Governor Gary Herbert didn't have to go far to find a replacement for Amanda Smith, who is stepping down after six years as head of the Utah Department of Environmental Quality.
Monday morning Herbert tapped Alan Matheson, currently serving as his environmental advisor, to be the next Executive Director of the DEQ.
"As I think about the mission of DEQ, I recognize that clean air, clean water, and healthy landscapes are foundational for what we want to do in this state," said Matheson. "It's critical for our health and the economy to attract the best and brightest workers, stimulate tourism and maintain our quality of life."
Matheson has a tough job ahead of him. State officials and lawmakers have been taking heat because of poor air quality in the state. Wintertime inversions are a constant source of criticism. He was a key player in the controversial proposal to ban all wintertime wood burning as a way to reduce air pollution.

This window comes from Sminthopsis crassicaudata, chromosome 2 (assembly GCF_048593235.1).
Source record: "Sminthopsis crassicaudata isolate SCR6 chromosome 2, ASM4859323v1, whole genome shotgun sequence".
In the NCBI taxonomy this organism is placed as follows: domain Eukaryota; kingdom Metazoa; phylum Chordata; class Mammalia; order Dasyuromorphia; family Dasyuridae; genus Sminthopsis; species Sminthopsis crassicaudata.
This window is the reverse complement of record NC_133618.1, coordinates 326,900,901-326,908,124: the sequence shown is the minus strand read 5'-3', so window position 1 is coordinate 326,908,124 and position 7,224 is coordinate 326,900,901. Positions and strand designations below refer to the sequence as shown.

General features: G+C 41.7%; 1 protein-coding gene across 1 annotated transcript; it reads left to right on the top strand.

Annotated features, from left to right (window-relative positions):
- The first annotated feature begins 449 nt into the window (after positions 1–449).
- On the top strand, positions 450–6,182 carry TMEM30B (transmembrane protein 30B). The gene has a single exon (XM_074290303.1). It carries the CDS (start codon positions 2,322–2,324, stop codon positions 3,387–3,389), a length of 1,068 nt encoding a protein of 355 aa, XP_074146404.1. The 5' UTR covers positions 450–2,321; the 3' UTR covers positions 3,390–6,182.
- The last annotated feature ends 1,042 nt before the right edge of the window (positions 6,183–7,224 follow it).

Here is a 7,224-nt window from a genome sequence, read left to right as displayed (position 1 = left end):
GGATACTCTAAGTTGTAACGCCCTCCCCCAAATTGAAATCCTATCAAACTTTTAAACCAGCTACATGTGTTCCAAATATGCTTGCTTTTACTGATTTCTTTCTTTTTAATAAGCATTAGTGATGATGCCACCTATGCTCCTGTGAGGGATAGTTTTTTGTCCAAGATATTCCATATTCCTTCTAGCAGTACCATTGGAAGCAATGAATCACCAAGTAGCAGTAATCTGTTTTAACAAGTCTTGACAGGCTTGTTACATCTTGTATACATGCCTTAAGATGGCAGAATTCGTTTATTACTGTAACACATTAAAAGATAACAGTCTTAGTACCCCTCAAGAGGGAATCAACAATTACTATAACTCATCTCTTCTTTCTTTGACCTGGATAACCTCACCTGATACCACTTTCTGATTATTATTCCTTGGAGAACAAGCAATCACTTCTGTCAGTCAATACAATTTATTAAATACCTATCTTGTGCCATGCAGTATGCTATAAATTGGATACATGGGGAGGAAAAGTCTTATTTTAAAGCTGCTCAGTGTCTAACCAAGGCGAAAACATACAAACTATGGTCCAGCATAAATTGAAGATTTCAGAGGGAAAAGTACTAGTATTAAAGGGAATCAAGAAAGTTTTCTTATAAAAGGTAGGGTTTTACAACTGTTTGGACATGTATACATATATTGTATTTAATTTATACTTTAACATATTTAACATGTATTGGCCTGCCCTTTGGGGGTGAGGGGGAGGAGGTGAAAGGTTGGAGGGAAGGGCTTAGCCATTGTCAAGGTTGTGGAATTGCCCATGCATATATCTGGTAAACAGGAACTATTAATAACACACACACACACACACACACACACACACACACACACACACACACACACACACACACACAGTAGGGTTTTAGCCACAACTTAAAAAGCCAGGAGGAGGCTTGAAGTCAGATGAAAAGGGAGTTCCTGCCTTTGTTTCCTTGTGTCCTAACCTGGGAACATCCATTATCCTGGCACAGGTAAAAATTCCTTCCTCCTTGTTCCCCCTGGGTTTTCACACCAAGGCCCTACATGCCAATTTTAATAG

"I know I'm being thrown into a caldron of controversy," he said. "People are passionate about the environment."
Matheson says his experience working as Herbert's environmental advisor will be vital in helping him navigate his new role.
"This job can't just be about issues today. We have to realize that decisions we make will have implications long into the future. A lot of what we do is thinking long-term."
Herbert praised Matheson's work in his office and his time heading up Envision Utah, which will serve him well as the state plans for a population explosion in the next few decades.
"We need to move ahead. I'm confident Alan will find the best path forward for all issues and find a good balance."
Matheson says his top three issues as he moves into the job will be air quality, water issues and developing and maintaining the staff at DEQ.
Herbert says Matheson will continue in some role as his environmental advisor while still heading up the new agency.